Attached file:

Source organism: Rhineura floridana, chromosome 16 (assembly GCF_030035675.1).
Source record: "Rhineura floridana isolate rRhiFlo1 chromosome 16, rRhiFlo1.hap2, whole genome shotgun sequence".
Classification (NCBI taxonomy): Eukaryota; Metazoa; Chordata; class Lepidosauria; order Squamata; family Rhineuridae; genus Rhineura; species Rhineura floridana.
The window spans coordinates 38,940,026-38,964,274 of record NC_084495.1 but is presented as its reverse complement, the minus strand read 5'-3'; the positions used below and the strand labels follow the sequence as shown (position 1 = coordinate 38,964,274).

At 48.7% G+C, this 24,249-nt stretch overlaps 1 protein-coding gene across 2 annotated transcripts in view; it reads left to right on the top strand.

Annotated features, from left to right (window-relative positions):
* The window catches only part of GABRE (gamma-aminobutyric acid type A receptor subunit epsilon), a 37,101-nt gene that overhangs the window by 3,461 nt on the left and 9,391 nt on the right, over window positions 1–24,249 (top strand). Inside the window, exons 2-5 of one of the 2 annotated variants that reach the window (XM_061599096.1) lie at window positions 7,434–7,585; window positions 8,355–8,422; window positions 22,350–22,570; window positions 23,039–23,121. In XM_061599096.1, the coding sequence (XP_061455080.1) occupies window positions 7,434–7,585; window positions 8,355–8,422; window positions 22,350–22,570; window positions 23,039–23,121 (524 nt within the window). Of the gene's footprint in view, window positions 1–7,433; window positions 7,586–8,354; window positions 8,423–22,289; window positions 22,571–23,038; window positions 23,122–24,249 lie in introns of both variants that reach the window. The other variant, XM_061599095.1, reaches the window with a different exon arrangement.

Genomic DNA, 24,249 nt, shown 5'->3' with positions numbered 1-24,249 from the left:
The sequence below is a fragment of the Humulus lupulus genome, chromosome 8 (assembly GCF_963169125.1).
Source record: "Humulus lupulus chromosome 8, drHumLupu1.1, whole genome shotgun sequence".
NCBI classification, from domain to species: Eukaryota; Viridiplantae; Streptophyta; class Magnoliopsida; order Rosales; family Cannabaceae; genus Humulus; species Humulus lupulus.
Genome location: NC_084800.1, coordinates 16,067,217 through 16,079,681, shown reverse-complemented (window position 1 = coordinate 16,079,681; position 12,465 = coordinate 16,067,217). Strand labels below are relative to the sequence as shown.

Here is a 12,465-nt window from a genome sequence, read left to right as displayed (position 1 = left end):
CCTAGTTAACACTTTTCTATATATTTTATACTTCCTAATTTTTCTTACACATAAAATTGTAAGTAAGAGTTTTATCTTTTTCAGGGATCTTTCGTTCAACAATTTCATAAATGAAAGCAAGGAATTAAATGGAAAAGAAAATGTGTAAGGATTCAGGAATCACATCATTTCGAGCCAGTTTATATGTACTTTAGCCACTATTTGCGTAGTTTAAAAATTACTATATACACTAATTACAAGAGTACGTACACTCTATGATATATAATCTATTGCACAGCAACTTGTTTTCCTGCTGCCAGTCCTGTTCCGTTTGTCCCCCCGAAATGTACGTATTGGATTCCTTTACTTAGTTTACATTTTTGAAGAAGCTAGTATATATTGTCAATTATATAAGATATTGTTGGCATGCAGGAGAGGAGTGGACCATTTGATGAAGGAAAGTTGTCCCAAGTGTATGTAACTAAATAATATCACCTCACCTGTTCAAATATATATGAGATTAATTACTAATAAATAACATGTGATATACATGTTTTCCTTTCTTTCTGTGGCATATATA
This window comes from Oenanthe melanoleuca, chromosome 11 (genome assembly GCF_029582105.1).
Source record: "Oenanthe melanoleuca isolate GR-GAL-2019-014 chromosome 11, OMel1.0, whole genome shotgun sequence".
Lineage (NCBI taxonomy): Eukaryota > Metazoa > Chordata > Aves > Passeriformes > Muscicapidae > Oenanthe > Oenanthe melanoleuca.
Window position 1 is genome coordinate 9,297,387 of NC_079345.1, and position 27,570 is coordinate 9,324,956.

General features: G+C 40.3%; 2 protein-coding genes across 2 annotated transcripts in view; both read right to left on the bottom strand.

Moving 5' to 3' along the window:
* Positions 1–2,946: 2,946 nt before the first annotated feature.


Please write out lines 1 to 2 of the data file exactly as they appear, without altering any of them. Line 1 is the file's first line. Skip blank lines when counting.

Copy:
Source organism: Rhineura floridana, chromosome 16 (assembly GCF_030035675.1).
Source record: "Rhineura floridana isolate rRhiFlo1 chromosome 16, rRhiFlo1.hap2, whole genome shotgun sequence".